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Less Powerful Air Bags Still Protect

Less Powerful Air Bags Still Protect

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WASHINGTON (AP) -- The less powerful air bags that automakers began installing five years ago have reduced serious, air bag-related injuries and deaths without compromising safety, according to a study by automakers and safety experts.

Robert Strassburger, vice president of the Washington-based Alliance of Automobile Manufacturers, said Monday that so far preliminary data from the study validates automakers' decision to install less powerful air bags after a series of deaths and injuries were blamed on air-bag deployments.

Strassburger is one of a group of 13 auto and safety experts from industry, universities and government that is overseeing the three-year, $5 million air bag study, paid for by the Alliance of Automobile Manufacturers. They experts got their first look Friday at preliminary data from the study, which began in 2002.

Strassburger said short women and children, who had been most at risk with the old air bags, were far less likely to suffer serious injury or death from head, neck or chest injuries if they had an air bag installed in 1998 or later.

Researchers are seeing more injuries to the lower extremities, including the legs and feet. Those injuries also are more severe than injuries seen before 1998. But researchers aren't sure if that was produced by air bags or vehicle design changes, Strassburger said.

Overall, he said, the trend is positive.

"You rarely die of a broken leg or a broken ankle," Strassburger said. "As with anything and everything in regulation and engineering, it's a trade-off. This is a trade-off that, literally, we can live with."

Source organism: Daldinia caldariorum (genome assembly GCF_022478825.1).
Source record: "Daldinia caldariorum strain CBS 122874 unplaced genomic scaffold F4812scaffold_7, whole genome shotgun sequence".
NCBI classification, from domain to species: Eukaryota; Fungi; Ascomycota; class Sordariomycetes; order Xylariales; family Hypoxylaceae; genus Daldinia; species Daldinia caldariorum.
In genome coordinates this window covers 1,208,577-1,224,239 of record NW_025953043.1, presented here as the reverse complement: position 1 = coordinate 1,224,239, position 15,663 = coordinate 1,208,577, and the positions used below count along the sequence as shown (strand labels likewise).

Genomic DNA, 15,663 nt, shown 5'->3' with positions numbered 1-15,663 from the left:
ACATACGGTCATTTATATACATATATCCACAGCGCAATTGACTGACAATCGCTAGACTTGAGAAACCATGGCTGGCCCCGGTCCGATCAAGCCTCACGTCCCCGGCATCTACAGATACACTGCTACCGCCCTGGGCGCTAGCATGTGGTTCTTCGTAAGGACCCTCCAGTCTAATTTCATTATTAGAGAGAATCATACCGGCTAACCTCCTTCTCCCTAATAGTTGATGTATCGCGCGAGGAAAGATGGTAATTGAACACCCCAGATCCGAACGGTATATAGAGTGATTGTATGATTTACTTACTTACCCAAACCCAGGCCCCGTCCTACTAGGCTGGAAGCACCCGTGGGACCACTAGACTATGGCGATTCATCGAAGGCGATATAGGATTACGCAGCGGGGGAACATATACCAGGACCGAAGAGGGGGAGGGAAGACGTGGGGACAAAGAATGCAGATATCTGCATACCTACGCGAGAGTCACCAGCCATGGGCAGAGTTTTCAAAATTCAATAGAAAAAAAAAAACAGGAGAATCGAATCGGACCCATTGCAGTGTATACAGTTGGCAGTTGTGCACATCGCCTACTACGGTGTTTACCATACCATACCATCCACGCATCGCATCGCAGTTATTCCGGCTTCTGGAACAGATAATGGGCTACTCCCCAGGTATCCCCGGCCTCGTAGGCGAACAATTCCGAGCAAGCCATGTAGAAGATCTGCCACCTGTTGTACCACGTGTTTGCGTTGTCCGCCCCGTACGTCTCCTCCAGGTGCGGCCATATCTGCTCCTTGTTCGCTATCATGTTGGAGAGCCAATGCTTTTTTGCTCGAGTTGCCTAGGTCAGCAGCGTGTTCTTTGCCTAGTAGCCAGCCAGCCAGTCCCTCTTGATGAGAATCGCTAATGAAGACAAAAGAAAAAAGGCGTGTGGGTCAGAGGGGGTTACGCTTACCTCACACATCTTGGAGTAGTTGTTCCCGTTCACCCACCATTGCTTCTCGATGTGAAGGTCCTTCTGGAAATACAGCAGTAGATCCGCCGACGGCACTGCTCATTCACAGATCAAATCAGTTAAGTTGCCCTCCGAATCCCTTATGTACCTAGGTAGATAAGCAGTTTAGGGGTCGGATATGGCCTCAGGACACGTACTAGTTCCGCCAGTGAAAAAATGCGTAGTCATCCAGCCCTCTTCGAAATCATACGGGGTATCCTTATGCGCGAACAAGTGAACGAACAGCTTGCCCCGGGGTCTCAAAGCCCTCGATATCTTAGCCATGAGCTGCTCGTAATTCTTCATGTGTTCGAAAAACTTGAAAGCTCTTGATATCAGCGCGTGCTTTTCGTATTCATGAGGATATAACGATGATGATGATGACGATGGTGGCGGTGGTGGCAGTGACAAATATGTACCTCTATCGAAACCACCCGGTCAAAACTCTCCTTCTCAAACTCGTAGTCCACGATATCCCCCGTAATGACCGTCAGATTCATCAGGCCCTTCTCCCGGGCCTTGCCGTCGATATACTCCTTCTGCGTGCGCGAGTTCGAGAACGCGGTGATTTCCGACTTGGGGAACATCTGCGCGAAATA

Large males who weren't wearing seat belts also had a higher rate of injury, Strassburger said. But he said the data doesn't indicate that large men can break through less powerful air bags, which had been a concern of some safety groups.

"The concern was that we would be saving children and sacrificing adults. That's not happening," Strassburger said.

Applauding the evaluation effort, Chuck Hurley of the Washington-based National Safety Council said the data will allow automakers to respond more quickly to potential problems than they did with first generation air bags.

"What they are doing is paying really close attention to the data," Hurley said. "You want to pick up all the early warning signals."

The study is collecting data from three sites in Florida, Texas and Alabama and merging it with data from the National Highway Traffic Safety Administration. The panel has examined 425 crashes so far.

Susan Ferguson, a member of the panel and vice president for research at the Insurance Institute for Highway Safety, said data from other sources also suggests less powerful air bags aren't compromising safety.

But she said the new study allows automakers to look at data much more quickly than if it relied solely on the government. She said automakers will have a significant body of data by the time the study is completed in 2005.

The study comes as automakers prepare to meet a new air bag standard set by the highway traffic safety administration. By September, automakers will have to have advanced air bags -- including those that detect the weight and position of a passenger -- in 20 percent of their fleet.

To get federal certification, automakers also will have to expand the number of air bag crash tests from three to nine and test their models on dummies in a wider variety of sizes.

Automakers urged the safety administration to decrease the speed of the front-end crash tests from 30 miles per hour to 25 miles per hour, saying the higher speed was forcing them to make stronger air bags that injured passengers.

Some consumer groups criticized that change, saying more fatalities would occur. Ferguson said the new data will help show whether the decision was the right one.

(Copyright 2003 by The Associated Press. All Rights Reserved.)

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